A dearth of stock
Incredible data out from SQM Research which shows that Sydney stock on market has declined all the way back to under 20,000.
This is a remarkable statistic taking the stock on market figure all the way down to the levels seen over Christmas - a time of year when very few people list property for sale.
Over the past year Sydney's stock on market has declined by a punishing 13.7 per cent.
The market has also tightened noticeably in Melbourne, down 18.2 per cent from an elevated level of stock a year ago, and in Hobart, where stock on market had declined by 8.4 per cent over the year.
On the other hand stock is piling up on the market in the resources-influenced Perth (+18.9 per cent) and, alarmingly so in Darwin (+42.7 per cent).
Sydney and the supply response?
Clearly there is a huge amount of pressure on the Sydney market with such a dearth of quality stock listed for sale.
Auction clearance rates at the present time are commensurate with a market set to rise at a stunning 15 to 20 per cent annualised pace.
So what about the supply response? Typically higher prices should see a greater flow of dwellings on to the market.
Even without looking at the data I can tell you that in inner Sydney the rental market is very tight with most decent stock renting quickly.
But I suspect that we might see some temporary spikes in vacancy rates in the inner south, and in hubs to the north, such as Chatswood.
I haven't travelled to the west for a while but I suspect that Parramatta may be experiencing a similar dynamic, and in all likelihood suburbs such as Homebush, Rhodes and Olympic Park.
Certainly there is a very high number of investors in the market at the present time, which is eventually likely to see the supply of stock made available for rent getting ahead of the demand for renting in some locations.
This should put downward pressure on rents as a growing number of landlords compete over the same number of tenants.
While vacancy rates data are not infallible, they do tend to be a useful market indicator.
Recall that a "comfortable range" for vacancy rates tends to be in the range of 2.5 per cent to 3.5 per cent, with an oversupplied market typically seeing vacancy rates moving into the 4 per cent plus level.
By way of an example, the tail end of the Sydney property boom in Q1 2004 saw vacancy rates on a city-wide basis of 4.4 per cent and 5.3 per cent in the outer.
Below are a couple of charts of vacancy rates in inner Sydney today.
As you can see the prestige suburbs such as Darling Point, Vaucluse, Woollahra and Dover Heights have vacancy rates tracking at around ~2.5 per cent, which is fairly typical for the thinner "top end" of the market.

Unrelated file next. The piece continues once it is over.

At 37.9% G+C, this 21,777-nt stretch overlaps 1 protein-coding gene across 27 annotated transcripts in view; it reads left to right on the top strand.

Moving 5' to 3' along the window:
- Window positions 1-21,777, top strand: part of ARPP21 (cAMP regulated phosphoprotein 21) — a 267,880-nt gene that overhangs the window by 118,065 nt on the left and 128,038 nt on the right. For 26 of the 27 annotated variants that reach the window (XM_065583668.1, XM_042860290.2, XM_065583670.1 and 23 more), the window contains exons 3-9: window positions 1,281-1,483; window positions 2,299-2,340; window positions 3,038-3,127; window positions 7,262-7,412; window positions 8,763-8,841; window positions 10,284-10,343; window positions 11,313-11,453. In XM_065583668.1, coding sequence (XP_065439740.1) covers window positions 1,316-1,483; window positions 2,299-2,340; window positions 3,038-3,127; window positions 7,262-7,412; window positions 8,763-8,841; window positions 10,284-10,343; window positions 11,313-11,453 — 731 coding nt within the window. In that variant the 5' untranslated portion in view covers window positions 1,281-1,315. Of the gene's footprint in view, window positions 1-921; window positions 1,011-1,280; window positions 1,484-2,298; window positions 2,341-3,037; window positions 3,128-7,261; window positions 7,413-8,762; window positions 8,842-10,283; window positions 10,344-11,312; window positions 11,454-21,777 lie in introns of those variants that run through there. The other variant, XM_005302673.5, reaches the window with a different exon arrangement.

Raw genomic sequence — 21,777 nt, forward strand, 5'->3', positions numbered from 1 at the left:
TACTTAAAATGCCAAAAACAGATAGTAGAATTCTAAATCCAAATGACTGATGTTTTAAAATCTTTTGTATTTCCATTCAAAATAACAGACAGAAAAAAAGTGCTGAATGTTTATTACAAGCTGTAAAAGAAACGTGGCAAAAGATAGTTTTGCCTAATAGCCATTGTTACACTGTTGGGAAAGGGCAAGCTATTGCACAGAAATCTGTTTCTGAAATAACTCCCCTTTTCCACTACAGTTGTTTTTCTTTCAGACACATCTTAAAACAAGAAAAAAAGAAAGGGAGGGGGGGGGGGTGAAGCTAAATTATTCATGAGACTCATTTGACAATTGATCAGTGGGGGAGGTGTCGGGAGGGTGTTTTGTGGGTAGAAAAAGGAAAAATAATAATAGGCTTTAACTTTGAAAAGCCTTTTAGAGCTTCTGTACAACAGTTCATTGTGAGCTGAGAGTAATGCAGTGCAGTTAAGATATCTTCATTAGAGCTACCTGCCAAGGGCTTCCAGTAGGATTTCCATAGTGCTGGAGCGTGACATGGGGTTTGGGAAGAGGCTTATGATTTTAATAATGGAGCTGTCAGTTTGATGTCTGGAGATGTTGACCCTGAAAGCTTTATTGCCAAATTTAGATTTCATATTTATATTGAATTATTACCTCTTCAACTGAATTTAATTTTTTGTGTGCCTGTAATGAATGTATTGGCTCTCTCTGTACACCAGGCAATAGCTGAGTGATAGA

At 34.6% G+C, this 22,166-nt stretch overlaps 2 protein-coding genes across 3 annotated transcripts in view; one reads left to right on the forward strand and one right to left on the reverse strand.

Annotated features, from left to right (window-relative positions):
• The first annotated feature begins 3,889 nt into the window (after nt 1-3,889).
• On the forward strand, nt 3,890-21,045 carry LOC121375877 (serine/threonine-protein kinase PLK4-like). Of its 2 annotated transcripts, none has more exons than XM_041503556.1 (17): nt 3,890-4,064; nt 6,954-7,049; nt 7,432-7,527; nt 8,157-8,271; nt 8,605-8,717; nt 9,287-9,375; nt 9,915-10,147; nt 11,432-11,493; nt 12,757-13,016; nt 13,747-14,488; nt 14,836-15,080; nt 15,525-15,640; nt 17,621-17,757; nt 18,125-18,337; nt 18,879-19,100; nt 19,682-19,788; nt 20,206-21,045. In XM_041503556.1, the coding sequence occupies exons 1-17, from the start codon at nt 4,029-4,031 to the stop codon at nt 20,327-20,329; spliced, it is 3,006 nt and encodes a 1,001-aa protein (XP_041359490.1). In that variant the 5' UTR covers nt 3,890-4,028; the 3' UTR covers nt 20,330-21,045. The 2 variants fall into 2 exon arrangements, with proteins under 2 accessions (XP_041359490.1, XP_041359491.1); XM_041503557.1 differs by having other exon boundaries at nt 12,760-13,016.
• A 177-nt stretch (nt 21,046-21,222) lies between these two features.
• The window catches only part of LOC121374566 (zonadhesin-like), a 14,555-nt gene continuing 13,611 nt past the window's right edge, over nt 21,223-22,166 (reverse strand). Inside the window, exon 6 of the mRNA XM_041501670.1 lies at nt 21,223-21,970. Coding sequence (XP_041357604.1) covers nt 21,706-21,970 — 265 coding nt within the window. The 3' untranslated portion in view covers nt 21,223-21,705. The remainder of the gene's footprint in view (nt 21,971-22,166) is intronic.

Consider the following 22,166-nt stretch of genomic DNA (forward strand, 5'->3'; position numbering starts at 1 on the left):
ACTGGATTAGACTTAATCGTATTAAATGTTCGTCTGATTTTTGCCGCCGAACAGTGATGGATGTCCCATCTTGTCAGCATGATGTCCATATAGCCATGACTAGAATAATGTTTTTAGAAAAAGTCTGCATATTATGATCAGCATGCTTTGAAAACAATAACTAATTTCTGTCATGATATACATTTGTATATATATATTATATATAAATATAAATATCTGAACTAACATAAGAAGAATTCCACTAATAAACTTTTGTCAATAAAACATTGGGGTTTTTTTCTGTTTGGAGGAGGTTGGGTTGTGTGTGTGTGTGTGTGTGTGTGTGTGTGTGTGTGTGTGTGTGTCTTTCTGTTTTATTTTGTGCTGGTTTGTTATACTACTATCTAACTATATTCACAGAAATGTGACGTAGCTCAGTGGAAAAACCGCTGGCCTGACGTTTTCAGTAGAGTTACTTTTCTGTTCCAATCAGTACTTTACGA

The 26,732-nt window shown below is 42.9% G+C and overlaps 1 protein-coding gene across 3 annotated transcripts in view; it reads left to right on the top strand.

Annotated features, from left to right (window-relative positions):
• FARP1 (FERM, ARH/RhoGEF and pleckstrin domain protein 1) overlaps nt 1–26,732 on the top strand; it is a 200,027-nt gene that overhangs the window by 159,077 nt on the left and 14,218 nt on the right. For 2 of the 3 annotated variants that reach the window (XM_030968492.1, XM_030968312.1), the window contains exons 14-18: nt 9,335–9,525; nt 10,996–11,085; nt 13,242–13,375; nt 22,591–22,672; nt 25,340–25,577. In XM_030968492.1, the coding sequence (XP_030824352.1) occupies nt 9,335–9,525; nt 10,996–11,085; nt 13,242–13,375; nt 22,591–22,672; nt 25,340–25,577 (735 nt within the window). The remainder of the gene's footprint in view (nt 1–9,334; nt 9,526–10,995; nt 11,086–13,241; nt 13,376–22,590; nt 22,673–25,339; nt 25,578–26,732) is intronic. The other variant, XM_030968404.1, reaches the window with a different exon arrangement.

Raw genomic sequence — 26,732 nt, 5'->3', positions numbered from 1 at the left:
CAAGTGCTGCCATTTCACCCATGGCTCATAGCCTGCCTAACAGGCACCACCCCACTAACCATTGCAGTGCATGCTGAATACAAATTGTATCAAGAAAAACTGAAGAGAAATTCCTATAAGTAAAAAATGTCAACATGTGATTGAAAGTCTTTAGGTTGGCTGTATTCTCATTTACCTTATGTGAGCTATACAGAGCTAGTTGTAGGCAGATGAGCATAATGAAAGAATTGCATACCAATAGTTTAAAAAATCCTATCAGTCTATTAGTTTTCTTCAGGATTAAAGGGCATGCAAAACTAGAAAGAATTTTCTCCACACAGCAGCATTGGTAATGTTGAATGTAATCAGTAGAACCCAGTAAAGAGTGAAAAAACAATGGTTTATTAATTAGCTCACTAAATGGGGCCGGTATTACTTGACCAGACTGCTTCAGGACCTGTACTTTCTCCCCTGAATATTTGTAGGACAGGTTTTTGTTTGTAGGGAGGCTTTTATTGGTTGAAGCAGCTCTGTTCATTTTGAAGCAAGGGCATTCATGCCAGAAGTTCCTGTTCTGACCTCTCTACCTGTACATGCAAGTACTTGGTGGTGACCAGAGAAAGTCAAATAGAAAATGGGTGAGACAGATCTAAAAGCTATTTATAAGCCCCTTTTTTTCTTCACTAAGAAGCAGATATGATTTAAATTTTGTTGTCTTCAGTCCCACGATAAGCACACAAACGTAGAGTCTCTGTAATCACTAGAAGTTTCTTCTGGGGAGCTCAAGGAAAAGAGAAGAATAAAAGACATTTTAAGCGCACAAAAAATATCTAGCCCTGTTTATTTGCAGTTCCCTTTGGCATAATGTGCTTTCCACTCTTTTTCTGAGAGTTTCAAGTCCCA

There are also some moderate spikes in vacancies in inner south suburbs such as Alexandria (2.2 per cent) and Mascot (2.5 per cent).
However, generally speaking inner Sydney's rental markets are tight, and certainly a long way from being oversupplied.
Looking to the north of the famous old coat hanger reveals a similar story.
There are some construction hubs where vacancy rates have spiked a little such as Chatswood (2.1 per cent), and if you saunter up towards the national park a number of other suburbs have considerably easier rental markets.
Overall, however, vacancy rates generally remain tight, particularly in easily commutable suburbs such as Wollstonecraft, Crows Nest and St. Leonards (1.3 per cent), Artarmon (1.1 per cent) and Lane Cove (1.2 per cent).
SQM Research reports that asking prices for Sydney houses rose by 1.4 per cent in April and for units by a thumping 2.7 per cent.
Migration and construction
The Building Approvals data this week showed that Sydney has approved nearly 27,000 apartments for construction over the past 12 months (in addition to 13,776 houses).
However, even if 25,000 of these units can be constructed, it needs to be remembered that Greater Sydney's rampant population growth is now tracking somewhere close to 90,000 per annum.
Sydney has the strongest economy in the nation and as a consequence interstate migration from New South Wales has fallen to its lowest level on record.
Long term challenges
It was recently forecast that Australia would need an additional 4.3 million homes in the 25 years to 2036, some 820,000 of them in Greater Sydney - an average of nearly 33,000 per annum.
These figures strongly suggest that there will always be a shortage of certain property types, even if we do somehow manage to shoehorn in hundreds of thousand of shoebox high rise apartments.
SQM's Asking Prices Index reveals that the biggest increase in asking prices over the past 3 years has been for 2 bedroom apartments in Sydney (+30.5 per cent), followed by 3 bedroom houses (+29.5 per cent),
Given that vacancy rates in many inner suburbs are still at 1.5 per cent or well below, this is hardly a surprise.
Retail trade data due out later this morning, so stick around for that...